I love clothes. My night-time routine involves plugging music into my ear and muting out all my thoughts because at the end of a long and stressful day of classes, I get to unwind and focus on creating my next day’s outfit. At the end of a long day, what I want to focus on most are the clothes in my closet. I spend a few intimate moments curating what I want to wear and how I want to wear it. I want to look good for me, myself and I.
Today, my fashion inspiration comes from the rappers I listen to, the skateboarders I keep up with, the N.B.A players I imitate and Mexican L.A. street style. Artists like Kanye West, Tyler, the Creator, Frank Ocean, skaters like Louie Lopez and Sean Pablo and athletes like Kevin Durant put together outfits that make them shine bright. Each has a unique and signature style, inspiring me to curate my own. There’s a tension, however, between being truly unique and conforming to the trends of society.
Over the years, I’m sure you’ve come across the “Aesthetic Starter Pack” meme. It’s a collection of clothing pieces that are associated with a particular type of person. It’s interesting to see how people categorize themselves, others and their personalities based on a particular set of clothing. When I go out to skate, I put on my beanie, button up shirt and loose flowing pair of pants to pull off a classic skater boy look. It’s fun and easy, but I want to push myself to not fall for the trends too heavily. Though thrifting, I’m able to experiment with my clothes and avoid current trends by acquiring timeless pieces. Thrifting allows me to enter my own fashion world and find my own style in a financially stable and sustainable way. I’m creating my own collection of clothes that speak to me. I find confidence in who I am by what I wear, and finding my own style fuels an ongoing journey of authenticity. When I look good and feel good about myself, I can feel better on my skateboard or on the basketball court.
When I am thrifting, my eyes are constantly adjusting, moving from left to right as my fingers comb the clothing racks in search of my next purchase. It takes time, but I search for pieces that call to me. It could be a smaller fitting shirt that complements my skinny frame or an oversized dress shirt that drapes over my arms. I’m always looking for polos of all different shapes and sizes or pants that are baggy enough to cuff and fit nicely over my sneakers. Thrifting appeals to me because you can become the owner of a piece that is one of a kind. Thrift stores are not like the stores at malls, where there are hundreds of shirts in all sizes with the same graphic. These clothes come from dusty basements and can be generation-long hand-me-downs. And, if someone doesn’t love or want their piece of clothing, I’m able to take it in and care for it.
One particular piece of clothing that I care deeply for came from the city of Detroit. When I lived in Detroit this past summer, I explored the city and visited all the thrift stores and vintage shops to find my next catch. I learned about the city’s history and gained a greater appreciation for its culture. Detroit loves its sports teams, with the Detroit Pistons playing such an important role in the city’s culture. The Pistons are three-time world champions. From the Bad Boy Pistons winning two championships in the late 80s to beating the Shaq and Kobe duo in 2004, Detroiters love the Pistons and living in Detroit made me become a bigger fan of the team. On weekends when I wasn’t working at my internship, I would bike down to Tolan Park and play basketball on a court designed with Pistons decals. I would join pick up games with the people from the city and play for hours. I was playing basketball in Detroit while listening to some of my favorite Detroit artists like Baby Tron and Flint rappers like Rio Da Yung Og. My love for the city, and the Pistons, made me want to thrift and find vintage Pistons pieces, so I embarked on a search.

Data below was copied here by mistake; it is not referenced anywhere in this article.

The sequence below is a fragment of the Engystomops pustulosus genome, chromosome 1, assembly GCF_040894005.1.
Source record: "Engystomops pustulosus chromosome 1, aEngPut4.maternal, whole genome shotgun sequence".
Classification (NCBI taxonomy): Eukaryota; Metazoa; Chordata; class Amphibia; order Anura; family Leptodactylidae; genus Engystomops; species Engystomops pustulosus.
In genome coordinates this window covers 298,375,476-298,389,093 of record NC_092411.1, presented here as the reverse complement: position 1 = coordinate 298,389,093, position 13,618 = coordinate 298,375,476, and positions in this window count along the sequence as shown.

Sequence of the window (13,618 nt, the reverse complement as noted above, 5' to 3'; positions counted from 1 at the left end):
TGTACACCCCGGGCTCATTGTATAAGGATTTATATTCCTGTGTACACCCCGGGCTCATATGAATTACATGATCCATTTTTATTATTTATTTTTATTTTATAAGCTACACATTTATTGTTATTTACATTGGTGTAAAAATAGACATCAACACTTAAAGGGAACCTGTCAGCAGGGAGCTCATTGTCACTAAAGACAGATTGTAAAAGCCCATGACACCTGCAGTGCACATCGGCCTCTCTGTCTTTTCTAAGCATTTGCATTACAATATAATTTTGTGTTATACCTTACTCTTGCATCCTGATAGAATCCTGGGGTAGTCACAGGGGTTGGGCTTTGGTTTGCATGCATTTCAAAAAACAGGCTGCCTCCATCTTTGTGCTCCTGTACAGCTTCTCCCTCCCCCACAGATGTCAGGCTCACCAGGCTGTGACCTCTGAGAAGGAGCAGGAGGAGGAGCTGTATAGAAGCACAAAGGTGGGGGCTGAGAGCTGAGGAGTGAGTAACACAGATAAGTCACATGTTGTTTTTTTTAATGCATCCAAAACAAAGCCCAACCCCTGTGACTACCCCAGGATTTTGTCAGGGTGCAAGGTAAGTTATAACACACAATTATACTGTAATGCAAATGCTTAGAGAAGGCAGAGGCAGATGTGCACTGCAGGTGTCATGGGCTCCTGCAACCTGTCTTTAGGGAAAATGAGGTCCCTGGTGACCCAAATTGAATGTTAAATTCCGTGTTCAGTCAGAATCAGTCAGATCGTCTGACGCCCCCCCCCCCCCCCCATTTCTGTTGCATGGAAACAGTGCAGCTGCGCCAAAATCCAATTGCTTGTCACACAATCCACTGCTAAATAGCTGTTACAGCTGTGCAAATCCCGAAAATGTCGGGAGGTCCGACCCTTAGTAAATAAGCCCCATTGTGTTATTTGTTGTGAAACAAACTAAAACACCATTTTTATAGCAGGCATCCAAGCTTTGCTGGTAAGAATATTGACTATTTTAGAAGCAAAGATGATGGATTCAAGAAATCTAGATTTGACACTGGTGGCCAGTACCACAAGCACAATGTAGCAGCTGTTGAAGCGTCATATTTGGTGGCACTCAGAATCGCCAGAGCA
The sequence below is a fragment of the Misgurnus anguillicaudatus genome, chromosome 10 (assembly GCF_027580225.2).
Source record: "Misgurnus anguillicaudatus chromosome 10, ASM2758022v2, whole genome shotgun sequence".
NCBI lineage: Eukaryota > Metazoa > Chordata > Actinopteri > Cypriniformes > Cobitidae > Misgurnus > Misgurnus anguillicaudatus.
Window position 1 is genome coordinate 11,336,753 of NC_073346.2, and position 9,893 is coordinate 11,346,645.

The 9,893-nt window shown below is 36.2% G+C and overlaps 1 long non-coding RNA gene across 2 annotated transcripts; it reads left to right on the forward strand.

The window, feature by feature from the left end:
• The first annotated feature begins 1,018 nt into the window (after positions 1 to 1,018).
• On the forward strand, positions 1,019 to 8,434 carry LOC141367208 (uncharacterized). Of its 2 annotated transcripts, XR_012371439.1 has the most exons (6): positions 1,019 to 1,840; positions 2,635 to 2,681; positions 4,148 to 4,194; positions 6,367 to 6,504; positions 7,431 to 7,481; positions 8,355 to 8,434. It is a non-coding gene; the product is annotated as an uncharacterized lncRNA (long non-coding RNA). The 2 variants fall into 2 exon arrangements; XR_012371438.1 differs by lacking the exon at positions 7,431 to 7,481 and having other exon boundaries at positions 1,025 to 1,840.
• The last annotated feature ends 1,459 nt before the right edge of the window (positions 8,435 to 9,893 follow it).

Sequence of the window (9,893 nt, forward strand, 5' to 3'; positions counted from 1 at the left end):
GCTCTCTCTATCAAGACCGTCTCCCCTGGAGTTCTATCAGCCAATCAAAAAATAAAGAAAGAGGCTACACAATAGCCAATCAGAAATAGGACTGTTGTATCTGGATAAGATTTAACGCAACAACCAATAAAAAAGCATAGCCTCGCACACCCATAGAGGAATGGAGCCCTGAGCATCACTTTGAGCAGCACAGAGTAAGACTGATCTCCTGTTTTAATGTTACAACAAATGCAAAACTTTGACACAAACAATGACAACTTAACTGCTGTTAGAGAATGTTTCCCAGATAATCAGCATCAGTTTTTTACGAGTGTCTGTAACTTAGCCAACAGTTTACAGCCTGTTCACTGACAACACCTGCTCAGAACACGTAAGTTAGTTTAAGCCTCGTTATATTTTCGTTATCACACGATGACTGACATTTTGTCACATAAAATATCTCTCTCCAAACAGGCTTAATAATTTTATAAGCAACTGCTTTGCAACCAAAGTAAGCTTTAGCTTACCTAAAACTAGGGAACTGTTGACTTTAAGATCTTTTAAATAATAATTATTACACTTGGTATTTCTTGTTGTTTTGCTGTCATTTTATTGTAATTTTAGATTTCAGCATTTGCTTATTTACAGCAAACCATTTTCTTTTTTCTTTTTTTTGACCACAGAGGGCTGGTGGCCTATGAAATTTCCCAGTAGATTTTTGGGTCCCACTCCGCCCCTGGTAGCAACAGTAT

A few blocks from Tolan Park is Eastern Market. This farmers market is filled with food vendors on Saturdays, but on Sundays, the sheds become a space for vendors to sell their art, clothes, jewelry and more. One vendor, Brandon’s Vintage Basement, had my attention the moment I laid my eyes on the clothes racks stuffed with vintage Detroit sports teams shirts. Vintage tees can be expensive — ranging from $50-$200 — but I was always aware of my budget. I kept drifting back and forth from this stand throughout the day, finding myself staring at the shirts on the rack and debating if I should purchase a Detroit Pistons shirt. I eventually had to ask myself, ‘when will I ever be living in Detroit, on my own, spending the summer in the city?’ My summer in Detroit would be coming to an end, and I needed something to remember it by. I finally purchased a black shirt with the classic Pistons logo from the 90s, even though it was more pricey than usual, because I knew that I would love and wear that shirt until it wore down to its final thread. And far later that summer, I also found a championship hat from the ‘04 Pistons title run. When I bought this hat, I knew that I was paying for a quality hat that, to me, had a deeply sacred and historical meaning.
The Pistons shirt in particular represents an important part of who I am. Every piece has a story, and when I wear that Pistons shirt, I think back to my summer spent in Detroit: skating at Riverside Park, shopping for fruits and vegetables on a Saturday afternoon at Eastern Market, enjoying live jazz music at Bert’s and working alongside Detroiters. My clothing is special because I make sure it captures the brevity of each moment.